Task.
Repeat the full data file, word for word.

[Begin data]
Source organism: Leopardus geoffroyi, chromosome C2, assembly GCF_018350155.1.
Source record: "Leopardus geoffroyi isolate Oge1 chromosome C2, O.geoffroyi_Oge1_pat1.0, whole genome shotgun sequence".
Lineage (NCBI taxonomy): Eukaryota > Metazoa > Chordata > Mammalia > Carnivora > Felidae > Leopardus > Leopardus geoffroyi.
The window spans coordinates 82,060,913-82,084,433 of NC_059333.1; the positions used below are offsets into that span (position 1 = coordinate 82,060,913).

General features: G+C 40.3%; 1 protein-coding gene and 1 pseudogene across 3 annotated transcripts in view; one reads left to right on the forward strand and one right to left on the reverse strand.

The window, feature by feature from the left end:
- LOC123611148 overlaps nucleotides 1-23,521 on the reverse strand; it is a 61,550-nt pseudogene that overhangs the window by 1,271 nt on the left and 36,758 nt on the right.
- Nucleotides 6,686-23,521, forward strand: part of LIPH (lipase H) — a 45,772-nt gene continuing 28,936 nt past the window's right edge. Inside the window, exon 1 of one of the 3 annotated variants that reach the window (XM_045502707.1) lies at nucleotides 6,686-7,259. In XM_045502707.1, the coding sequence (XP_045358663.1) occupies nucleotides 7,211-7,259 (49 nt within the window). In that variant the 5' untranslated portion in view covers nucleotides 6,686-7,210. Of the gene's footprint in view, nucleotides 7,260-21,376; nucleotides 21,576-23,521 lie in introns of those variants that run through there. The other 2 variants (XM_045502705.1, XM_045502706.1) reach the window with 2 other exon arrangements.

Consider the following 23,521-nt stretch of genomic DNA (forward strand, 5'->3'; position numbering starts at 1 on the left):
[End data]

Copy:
Source organism: Leopardus geoffroyi, chromosome C2, assembly GCF_018350155.1.
Source record: "Leopardus geoffroyi isolate Oge1 chromosome C2, O.geoffroyi_Oge1_pat1.0, whole genome shotgun sequence".
Lineage (NCBI taxonomy): Eukaryota > Metazoa > Chordata > Mammalia > Carnivora > Felidae > Leopardus > Leopardus geoffroyi.
The window spans coordinates 82,060,913-82,084,433 of NC_059333.1; the positions used below are offsets into that span (position 1 = coordinate 82,060,913).

General features: G+C 40.3%; 1 protein-coding gene and 1 pseudogene across 3 annotated transcripts in view; one reads left to right on the forward strand and one right to left on the reverse strand.

The window, feature by feature from the left end:
- LOC123611148 overlaps nucleotides 1-23,521 on the reverse strand; it is a 61,550-nt pseudogene that overhangs the window by 1,271 nt on the left and 36,758 nt on the right.
- Nucleotides 6,686-23,521, forward strand: part of LIPH (lipase H) — a 45,772-nt gene continuing 28,936 nt past the window's right edge. Inside the window, exon 1 of one of the 3 annotated variants that reach the window (XM_045502707.1) lies at nucleotides 6,686-7,259. In XM_045502707.1, the coding sequence (XP_045358663.1) occupies nucleotides 7,211-7,259 (49 nt within the window). In that variant the 5' untranslated portion in view covers nucleotides 6,686-7,210. Of the gene's footprint in view, nucleotides 7,260-21,376; nucleotides 21,576-23,521 lie in introns of those variants that run through there. The other 2 variants (XM_045502705.1, XM_045502706.1) reach the window with 2 other exon arrangements.

Consider the following 23,521-nt stretch of genomic DNA (forward strand, 5'->3'; position numbering starts at 1 on the left):